When he first explained to me the concepts behind Obduction (an entirely new world) I saw the kind of passion he had when we first made Myst. He seemed almost giddy with excitement, despite the risks that come with jumping headfirst into this kind of project. He showed me what they had for some portions of the world… it wasn’t much at that point. That’s not what convinced me. What convinced me was that Rand was starting with a blank slate. And I know that he was totally inspired by that blank slate. And I could see that his team was inspired by that blank slate.

Emily: Can you tell me a little bit about how you approached writing the score? Obduction has this mix of wholly ambient tracks and tracks with a few very distinct instruments.

Robyn Miller: It involves a lot of discussions with Rand and others at Cyan — a lot of playing the game, and then trying to digest all this, or internalizing it. Then intuitively, I attempt to come up with some sort of voice for the world. Something that makes sense throughout and is consistent with itself.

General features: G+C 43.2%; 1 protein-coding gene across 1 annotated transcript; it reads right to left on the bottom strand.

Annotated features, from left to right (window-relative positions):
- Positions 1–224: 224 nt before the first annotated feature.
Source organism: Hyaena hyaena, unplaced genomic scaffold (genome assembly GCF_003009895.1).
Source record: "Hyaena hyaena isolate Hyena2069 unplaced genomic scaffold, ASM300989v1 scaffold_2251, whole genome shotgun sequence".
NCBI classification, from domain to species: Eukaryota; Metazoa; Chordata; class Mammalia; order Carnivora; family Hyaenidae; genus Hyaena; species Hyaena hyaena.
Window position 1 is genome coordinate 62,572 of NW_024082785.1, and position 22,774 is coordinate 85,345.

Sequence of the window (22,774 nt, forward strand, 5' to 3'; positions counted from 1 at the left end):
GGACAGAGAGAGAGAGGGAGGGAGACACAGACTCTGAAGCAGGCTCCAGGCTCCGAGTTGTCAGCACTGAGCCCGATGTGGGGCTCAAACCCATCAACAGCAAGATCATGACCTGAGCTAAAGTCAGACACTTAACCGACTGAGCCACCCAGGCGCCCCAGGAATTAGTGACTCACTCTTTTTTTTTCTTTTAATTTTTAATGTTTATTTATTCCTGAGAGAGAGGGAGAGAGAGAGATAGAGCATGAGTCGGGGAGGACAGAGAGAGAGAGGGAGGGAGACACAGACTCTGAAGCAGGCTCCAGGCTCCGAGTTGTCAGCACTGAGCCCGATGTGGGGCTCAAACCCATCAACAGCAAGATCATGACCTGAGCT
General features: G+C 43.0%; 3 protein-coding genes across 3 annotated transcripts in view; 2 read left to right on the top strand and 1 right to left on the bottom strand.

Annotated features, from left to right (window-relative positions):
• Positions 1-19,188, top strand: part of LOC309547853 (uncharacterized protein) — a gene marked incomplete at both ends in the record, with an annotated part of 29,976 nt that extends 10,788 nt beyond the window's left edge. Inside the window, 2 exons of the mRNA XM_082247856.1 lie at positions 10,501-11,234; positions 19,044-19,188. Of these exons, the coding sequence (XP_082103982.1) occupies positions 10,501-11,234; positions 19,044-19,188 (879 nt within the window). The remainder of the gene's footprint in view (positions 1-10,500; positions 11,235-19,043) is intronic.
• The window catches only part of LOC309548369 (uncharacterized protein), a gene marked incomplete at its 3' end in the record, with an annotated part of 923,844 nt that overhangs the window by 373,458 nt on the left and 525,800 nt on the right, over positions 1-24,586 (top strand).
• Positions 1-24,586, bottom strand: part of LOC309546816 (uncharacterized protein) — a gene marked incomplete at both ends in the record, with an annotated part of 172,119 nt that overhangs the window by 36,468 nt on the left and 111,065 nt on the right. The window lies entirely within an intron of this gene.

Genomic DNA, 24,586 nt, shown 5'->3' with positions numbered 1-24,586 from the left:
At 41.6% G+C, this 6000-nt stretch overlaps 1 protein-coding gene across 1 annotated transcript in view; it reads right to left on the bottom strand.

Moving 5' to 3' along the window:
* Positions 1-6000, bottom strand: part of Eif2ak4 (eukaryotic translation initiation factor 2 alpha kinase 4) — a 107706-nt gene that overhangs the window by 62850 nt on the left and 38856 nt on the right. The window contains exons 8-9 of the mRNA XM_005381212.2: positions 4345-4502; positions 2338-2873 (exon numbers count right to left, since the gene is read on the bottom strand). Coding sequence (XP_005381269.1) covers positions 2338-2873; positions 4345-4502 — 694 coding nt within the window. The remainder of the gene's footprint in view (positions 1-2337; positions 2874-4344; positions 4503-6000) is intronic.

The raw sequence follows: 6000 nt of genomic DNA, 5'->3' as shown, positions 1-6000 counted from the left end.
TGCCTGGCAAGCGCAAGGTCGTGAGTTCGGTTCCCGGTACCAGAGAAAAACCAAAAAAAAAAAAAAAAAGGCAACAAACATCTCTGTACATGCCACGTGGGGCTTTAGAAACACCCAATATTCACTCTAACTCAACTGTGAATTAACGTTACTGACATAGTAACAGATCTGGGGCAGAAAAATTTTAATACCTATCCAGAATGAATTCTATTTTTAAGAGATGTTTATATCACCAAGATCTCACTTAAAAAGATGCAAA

I think I ended up with music that was far less ambient than say, Riven, where many of the pieces almost verged on sound effects. Certain pieces I wrote have stronger motifs, like “History Lesson,” but even with the strongest pieces, I usually don’t create much of a musical hook because that can have a tendency to pull the player out of the game.


Emily: Who would would you list as your musical influences?